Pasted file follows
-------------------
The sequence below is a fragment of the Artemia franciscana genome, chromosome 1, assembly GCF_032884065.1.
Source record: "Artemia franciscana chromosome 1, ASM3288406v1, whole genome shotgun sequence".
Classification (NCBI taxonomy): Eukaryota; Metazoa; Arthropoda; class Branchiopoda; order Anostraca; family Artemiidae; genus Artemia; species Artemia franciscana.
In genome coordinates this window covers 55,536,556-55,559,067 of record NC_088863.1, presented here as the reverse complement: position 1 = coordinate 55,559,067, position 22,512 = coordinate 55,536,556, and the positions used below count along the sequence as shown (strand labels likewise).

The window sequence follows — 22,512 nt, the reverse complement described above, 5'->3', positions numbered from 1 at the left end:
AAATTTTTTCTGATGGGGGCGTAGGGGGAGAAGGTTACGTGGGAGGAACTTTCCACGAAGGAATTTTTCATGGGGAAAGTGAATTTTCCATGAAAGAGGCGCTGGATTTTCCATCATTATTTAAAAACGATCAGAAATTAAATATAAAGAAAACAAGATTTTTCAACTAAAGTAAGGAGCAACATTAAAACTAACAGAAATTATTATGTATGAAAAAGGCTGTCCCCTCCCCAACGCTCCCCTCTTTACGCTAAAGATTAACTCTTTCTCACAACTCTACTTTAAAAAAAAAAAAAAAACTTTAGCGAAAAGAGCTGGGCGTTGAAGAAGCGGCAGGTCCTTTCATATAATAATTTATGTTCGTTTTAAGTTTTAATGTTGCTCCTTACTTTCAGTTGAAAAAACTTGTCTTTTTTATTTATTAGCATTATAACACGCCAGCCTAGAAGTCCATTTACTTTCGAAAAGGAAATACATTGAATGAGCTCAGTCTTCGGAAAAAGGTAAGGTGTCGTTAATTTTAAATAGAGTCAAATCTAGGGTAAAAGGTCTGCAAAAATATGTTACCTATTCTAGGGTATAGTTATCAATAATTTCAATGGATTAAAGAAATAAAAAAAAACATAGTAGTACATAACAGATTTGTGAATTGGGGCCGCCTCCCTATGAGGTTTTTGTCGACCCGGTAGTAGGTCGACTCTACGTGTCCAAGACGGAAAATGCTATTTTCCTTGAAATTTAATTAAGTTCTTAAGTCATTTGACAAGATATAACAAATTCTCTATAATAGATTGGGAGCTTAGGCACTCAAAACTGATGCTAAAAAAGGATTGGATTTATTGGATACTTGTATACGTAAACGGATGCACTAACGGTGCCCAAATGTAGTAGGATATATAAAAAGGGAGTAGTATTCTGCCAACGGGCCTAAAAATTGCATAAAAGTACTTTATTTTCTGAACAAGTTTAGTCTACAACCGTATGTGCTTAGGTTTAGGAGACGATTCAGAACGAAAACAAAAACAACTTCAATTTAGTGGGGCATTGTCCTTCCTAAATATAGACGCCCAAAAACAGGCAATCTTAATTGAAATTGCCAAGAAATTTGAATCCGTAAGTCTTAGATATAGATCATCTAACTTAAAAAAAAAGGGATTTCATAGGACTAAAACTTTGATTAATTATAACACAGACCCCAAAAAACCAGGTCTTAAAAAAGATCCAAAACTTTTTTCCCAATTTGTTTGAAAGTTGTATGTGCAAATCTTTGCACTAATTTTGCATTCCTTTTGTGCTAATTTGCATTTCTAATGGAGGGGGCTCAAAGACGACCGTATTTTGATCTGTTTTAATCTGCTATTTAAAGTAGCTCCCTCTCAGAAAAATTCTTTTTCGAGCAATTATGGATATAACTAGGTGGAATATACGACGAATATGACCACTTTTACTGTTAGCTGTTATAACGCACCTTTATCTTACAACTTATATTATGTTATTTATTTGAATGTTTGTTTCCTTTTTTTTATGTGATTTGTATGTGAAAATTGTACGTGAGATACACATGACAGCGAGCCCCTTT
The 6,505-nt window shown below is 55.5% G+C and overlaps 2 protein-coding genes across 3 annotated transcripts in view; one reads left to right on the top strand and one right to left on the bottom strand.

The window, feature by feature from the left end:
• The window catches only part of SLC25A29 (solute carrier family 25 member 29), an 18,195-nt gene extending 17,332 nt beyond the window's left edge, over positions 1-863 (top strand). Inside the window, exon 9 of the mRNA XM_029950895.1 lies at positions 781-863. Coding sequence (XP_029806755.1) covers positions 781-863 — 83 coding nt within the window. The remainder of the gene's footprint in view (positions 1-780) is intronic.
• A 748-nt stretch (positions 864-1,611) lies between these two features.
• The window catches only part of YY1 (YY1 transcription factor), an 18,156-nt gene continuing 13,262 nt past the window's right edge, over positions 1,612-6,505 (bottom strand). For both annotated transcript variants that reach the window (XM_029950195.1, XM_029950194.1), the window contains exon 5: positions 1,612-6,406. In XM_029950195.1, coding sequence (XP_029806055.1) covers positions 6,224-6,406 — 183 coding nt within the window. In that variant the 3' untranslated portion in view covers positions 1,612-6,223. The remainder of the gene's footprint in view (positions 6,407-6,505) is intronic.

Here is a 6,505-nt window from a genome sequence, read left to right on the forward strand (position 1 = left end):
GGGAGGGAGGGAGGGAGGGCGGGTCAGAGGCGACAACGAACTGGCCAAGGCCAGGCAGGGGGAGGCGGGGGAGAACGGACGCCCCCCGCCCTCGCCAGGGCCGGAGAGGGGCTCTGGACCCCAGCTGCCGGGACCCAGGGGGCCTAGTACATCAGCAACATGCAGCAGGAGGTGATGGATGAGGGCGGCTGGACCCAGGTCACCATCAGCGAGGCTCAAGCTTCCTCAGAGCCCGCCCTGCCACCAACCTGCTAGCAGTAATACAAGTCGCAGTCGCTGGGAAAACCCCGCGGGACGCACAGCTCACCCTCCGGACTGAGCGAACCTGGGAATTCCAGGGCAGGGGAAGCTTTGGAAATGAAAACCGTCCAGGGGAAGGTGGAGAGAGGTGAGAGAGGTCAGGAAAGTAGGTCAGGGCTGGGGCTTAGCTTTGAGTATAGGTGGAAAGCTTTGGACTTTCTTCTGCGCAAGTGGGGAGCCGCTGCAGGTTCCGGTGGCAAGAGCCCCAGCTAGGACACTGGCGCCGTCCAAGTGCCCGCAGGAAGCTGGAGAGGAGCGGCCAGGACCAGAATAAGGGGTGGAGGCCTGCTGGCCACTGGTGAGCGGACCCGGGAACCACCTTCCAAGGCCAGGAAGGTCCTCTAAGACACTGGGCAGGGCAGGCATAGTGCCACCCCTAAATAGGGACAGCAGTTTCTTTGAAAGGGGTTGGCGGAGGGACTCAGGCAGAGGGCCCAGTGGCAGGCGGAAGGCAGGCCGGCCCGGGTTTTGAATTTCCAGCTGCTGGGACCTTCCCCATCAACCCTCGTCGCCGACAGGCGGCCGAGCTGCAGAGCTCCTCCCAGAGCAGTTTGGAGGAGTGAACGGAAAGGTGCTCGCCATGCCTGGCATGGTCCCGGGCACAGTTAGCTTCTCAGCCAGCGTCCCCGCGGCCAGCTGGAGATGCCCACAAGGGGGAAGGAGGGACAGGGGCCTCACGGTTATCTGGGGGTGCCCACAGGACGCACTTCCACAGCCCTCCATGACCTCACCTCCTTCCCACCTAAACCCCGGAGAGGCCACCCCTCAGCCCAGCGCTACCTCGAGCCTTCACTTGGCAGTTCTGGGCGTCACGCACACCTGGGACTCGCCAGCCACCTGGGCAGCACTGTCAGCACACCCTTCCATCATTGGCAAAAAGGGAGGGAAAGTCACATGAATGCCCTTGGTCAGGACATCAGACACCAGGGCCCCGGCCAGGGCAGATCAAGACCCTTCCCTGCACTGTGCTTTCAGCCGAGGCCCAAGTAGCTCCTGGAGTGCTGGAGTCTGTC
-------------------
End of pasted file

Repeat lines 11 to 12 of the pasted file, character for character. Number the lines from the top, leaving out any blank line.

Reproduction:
• The window catches only part of YY1 (YY1 transcription factor), an 18,156-nt gene continuing 13,262 nt past the window's right edge, over positions 1,612-6,505 (bottom strand). For both annotated transcript variants that reach the window (XM_029950195.1, XM_029950194.1), the window contains exon 5: positions 1,612-6,406. In XM_029950195.1, coding sequence (XP_029806055.1) covers positions 6,224-6,406 — 183 coding nt within the window. In that variant the 3' untranslated portion in view covers positions 1,612-6,223. The remainder of the gene's footprint in view (positions 6,407-6,505) is intronic.

Here is a 6,505-nt window from a genome sequence, read left to right on the forward strand (position 1 = left end):